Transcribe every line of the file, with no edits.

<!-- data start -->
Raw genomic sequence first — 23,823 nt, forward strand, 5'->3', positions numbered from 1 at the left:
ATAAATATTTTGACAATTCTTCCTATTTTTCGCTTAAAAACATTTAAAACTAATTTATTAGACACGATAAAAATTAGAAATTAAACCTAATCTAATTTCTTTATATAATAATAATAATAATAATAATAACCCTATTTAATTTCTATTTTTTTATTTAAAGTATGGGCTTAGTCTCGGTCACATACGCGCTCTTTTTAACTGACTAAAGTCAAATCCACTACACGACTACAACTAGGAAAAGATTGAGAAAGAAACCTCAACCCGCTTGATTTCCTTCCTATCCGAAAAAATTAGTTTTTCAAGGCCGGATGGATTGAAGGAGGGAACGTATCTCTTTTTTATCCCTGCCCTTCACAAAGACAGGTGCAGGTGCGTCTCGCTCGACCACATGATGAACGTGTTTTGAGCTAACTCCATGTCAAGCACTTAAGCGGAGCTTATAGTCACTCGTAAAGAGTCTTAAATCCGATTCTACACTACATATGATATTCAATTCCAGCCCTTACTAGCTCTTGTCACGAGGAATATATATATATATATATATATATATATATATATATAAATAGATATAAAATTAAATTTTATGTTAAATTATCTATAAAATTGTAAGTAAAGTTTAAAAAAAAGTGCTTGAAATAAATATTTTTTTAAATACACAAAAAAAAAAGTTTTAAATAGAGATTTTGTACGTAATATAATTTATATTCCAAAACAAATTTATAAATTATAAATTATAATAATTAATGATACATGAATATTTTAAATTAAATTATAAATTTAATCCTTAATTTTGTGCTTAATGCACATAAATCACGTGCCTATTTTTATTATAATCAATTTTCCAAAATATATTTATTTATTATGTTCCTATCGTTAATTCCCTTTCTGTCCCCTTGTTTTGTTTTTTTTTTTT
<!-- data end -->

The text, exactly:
Raw genomic sequence first — 23,823 nt, forward strand, 5'->3', positions numbered from 1 at the left:
ATAAATATTTTGACAATTCTTCCTATTTTTCGCTTAAAAACATTTAAAACTAATTTATTAGACACGATAAAAATTAGAAATTAAACCTAATCTAATTTCTTTATATAATAATAATAATAATAATAATAACCCTATTTAATTTCTATTTTTTTATTTAAAGTATGGGCTTAGTCTCGGTCACATACGCGCTCTTTTTAACTGACTAAAGTCAAATCCACTACACGACTACAACTAGGAAAAGATTGAGAAAGAAACCTCAACCCGCTTGATTTCCTTCCTATCCGAAAAAATTAGTTTTTCAAGGCCGGATGGATTGAAGGAGGGAACGTATCTCTTTTTTATCCCTGCCCTTCACAAAGACAGGTGCAGGTGCGTCTCGCTCGACCACATGATGAACGTGTTTTGAGCTAACTCCATGTCAAGCACTTAAGCGGAGCTTATAGTCACTCGTAAAGAGTCTTAAATCCGATTCTACACTACATATGATATTCAATTCCAGCCCTTACTAGCTCTTGTCACGAGGAATATATATATATATATATATATATATATATATATATAAATAGATATAAAATTAAATTTTATGTTAAATTATCTATAAAATTGTAAGTAAAGTTTAAAAAAAAGTGCTTGAAATAAATATTTTTTTAAATACACAAAAAAAAAAGTTTTAAATAGAGATTTTGTACGTAATATAATTTATATTCCAAAACAAATTTATAAATTATAAATTATAATAATTAATGATACATGAATATTTTAAATTAAATTATAAATTTAATCCTTAATTTTGTGCTTAATGCACATAAATCACGTGCCTATTTTTATTATAATCAATTTTCCAAAATATATTTATTTATTATGTTCCTATCGTTAATTCCCTTTCTGTCCCCTTGTTTTGTTTTTTTTTTTT